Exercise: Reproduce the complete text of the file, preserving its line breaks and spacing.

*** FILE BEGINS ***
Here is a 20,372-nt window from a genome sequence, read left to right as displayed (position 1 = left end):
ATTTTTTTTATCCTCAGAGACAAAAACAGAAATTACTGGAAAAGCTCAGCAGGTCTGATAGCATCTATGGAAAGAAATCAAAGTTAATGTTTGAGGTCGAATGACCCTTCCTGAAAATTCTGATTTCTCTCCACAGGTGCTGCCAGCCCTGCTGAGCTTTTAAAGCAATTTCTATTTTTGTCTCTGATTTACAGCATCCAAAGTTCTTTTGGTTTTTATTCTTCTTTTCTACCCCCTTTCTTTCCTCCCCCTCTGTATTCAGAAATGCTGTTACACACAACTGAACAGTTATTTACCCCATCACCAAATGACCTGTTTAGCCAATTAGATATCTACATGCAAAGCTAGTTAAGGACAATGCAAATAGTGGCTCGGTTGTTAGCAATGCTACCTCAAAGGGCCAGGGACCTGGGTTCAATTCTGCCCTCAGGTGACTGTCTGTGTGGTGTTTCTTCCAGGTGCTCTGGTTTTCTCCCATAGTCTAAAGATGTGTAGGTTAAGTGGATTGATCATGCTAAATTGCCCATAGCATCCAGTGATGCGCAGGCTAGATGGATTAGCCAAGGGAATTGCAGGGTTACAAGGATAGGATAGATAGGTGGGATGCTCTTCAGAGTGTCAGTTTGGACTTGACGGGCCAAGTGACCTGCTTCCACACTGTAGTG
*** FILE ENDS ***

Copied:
Here is a 20,372-nt window from a genome sequence, read left to right as displayed (position 1 = left end):
ATTTTTTTTATCCTCAGAGACAAAAACAGAAATTACTGGAAAAGCTCAGCAGGTCTGATAGCATCTATGGAAAGAAATCAAAGTTAATGTTTGAGGTCGAATGACCCTTCCTGAAAATTCTGATTTCTCTCCACAGGTGCTGCCAGCCCTGCTGAGCTTTTAAAGCAATTTCTATTTTTGTCTCTGATTTACAGCATCCAAAGTTCTTTTGGTTTTTATTCTTCTTTTCTACCCCCTTTCTTTCCTCCCCCTCTGTATTCAGAAATGCTGTTACACACAACTGAACAGTTATTTACCCCATCACCAAATGACCTGTTTAGCCAATTAGATATCTACATGCAAAGCTAGTTAAGGACAATGCAAATAGTGGCTCGGTTGTTAGCAATGCTACCTCAAAGGGCCAGGGACCTGGGTTCAATTCTGCCCTCAGGTGACTGTCTGTGTGGTGTTTCTTCCAGGTGCTCTGGTTTTCTCCCATAGTCTAAAGATGTGTAGGTTAAGTGGATTGATCATGCTAAATTGCCCATAGCATCCAGTGATGCGCAGGCTAGATGGATTAGCCAAGGGAATTGCAGGGTTACAAGGATAGGATAGATAGGTGGGATGCTCTTCAGAGTGTCAGTTTGGACTTGACGGGCCAAGTGACCTGCTTCCACACTGTAGTG